By Dedra Cordle
Patti Von Niessen was on a mission.
As the executive director of Summer Jam West, a local non-profit organization whose goal is to bring music and art to the westside, she had been scouting locations for their third major mural and was quickly losing hope each time she went out.
“I had been driving up and down West Broad Street and up and down Sullivant Avenue and all throughout the city for weeks looking for the perfect place for our Peace Train mural,” she said. “We could never find a building that was large enough for what we had planned and we had begun to feel really discouraged.”
Then one day, on another pass along Sullivant Avenue, she spotted a huge and rather unremarkable wall at the intersection of S. Wheatland. She quickly fell in love.
“It was a beauty,” Von Niessen gushed.
As she exited her vehicle, this after spending several minutes gaping through the windshield thinking of the wall’s potential and promise, she searched the building for a contact number and promptly called to inquire about using it for a mural.
“It was a dead number,” she said. “But that just made us more determined to find out who owned the building.”
With the help of her husband and friend Doug Christenson, they discovered that the property was owned by the Bible Way Church of Our Lord Jesus Christ and they too were looking to spice up the plain, gray wall.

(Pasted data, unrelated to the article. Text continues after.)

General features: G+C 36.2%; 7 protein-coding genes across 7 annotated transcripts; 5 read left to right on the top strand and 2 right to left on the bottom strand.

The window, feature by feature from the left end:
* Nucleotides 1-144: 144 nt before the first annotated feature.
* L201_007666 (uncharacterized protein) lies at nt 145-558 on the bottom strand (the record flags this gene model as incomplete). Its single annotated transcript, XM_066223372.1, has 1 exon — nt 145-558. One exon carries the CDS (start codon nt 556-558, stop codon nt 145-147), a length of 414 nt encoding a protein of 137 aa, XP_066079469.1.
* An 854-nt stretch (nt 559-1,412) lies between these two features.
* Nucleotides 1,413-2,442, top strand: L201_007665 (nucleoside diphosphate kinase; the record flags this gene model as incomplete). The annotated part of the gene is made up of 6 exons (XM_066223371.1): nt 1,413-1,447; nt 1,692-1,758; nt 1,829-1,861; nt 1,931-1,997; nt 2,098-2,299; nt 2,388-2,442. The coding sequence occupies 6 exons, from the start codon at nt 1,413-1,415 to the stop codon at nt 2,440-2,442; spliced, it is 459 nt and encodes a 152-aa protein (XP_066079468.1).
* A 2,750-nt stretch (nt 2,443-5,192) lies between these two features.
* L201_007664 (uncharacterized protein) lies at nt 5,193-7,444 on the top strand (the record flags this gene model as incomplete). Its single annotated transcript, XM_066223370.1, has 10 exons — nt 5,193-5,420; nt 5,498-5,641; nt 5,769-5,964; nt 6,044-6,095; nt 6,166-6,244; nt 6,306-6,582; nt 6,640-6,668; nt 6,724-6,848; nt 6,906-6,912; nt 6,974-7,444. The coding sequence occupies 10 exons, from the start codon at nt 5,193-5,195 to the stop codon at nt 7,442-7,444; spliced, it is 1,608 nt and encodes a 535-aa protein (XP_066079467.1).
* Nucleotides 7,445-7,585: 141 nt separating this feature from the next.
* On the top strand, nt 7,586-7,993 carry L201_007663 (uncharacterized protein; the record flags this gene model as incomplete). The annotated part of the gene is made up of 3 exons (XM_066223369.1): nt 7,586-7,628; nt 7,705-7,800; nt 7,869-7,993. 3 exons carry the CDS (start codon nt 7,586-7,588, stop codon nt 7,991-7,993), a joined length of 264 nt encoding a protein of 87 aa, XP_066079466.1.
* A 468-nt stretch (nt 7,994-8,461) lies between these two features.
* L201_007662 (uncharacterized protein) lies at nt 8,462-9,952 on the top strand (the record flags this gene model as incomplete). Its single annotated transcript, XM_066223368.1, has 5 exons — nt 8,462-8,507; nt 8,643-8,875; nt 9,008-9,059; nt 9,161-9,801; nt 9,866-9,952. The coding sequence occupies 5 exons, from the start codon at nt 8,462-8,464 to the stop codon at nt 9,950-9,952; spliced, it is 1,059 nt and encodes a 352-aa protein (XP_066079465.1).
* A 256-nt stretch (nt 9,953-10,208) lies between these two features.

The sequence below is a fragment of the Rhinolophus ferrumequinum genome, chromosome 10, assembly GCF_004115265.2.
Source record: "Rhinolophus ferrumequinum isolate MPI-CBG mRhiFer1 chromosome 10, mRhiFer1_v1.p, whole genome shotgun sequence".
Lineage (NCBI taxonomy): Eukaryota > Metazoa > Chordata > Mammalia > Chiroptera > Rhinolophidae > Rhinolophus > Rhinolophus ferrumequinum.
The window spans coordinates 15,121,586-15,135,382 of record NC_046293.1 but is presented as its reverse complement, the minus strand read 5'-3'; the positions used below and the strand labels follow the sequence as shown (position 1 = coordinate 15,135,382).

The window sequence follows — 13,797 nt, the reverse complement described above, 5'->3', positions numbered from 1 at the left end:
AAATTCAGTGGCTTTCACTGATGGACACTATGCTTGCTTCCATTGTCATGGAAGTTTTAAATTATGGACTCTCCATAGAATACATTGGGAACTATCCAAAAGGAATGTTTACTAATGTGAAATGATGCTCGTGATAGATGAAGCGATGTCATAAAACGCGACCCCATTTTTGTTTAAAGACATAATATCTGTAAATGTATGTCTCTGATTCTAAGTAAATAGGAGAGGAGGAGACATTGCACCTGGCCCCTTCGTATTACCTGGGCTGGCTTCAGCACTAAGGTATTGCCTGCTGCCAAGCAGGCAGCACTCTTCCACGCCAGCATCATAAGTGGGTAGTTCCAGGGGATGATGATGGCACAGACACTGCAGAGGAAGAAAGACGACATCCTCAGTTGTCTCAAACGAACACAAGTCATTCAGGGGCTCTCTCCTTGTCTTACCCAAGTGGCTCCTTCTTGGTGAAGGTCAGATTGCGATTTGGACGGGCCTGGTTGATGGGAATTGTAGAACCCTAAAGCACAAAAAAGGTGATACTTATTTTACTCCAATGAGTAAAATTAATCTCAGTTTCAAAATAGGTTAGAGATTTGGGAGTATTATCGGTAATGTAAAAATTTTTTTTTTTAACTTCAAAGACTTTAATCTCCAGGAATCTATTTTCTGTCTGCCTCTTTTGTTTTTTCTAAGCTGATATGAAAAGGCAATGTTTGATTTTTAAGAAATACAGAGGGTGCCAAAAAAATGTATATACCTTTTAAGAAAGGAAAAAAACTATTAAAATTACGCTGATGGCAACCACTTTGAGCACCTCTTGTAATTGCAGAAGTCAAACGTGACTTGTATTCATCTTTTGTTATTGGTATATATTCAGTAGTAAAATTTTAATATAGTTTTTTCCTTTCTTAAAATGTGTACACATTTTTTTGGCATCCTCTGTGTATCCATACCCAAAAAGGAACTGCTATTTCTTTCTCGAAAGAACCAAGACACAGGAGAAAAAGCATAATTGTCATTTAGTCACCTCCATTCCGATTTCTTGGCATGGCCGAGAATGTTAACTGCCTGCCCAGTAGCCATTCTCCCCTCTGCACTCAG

“We just wanted someone to paint it white so we could use it as a movie screen in the summer,” said Deacon Herman Ringer. “I never expected what was to come.”
Upon approval from the church, the organization put out a call for artists to submit designs for a Peace Train mural that would showcase “inclusion, diversity and acceptance.” Among the artists who submitted a design was Justin Withrow, a native of West Virginia who moved to the area a decade ago to attend the Columbus College of Art and Design.
“When we submitted our artwork for this competition, we never expected to win,” he said.
He added that while he had complete confidence in his team from Lookout Supply to create something beautiful, he had no confidence in their ability to be selected.
“We just never win anything,” Withrow said.
Von Niessen said the members of Summer Jam West spent weeks going over the proposals and could not come to a unanimous decision.
“They were all so wonderful,” she said.
Ultimately, they asked the leadership at the Bible Way Church to choose between the top-two vote getters. They chose Withrow.
“We loved his design because there is a little something for everyone,” said Ringer. “There were butterflies for the kids, a message about health, and the reminder that we all have to come together to achieve peace.”
In late May, Withrow and his team got to work on the 110 feet by 20 feet wall, transforming it with spray paint into a colorful 3D representation of love, light, and acceptance.
Withrow said he was proud of his mural, which was completed in late July, and hoped it could bring some positivity to a community that is often forgotten.
“This is a place that deserves beautiful things too.”
Ringer said he was delighted with the finished product, stating his belief that it could be a real conversation starter for change in the area.
“Art, especially artwork that looks like Justin’s, has a way of doing that,” he said.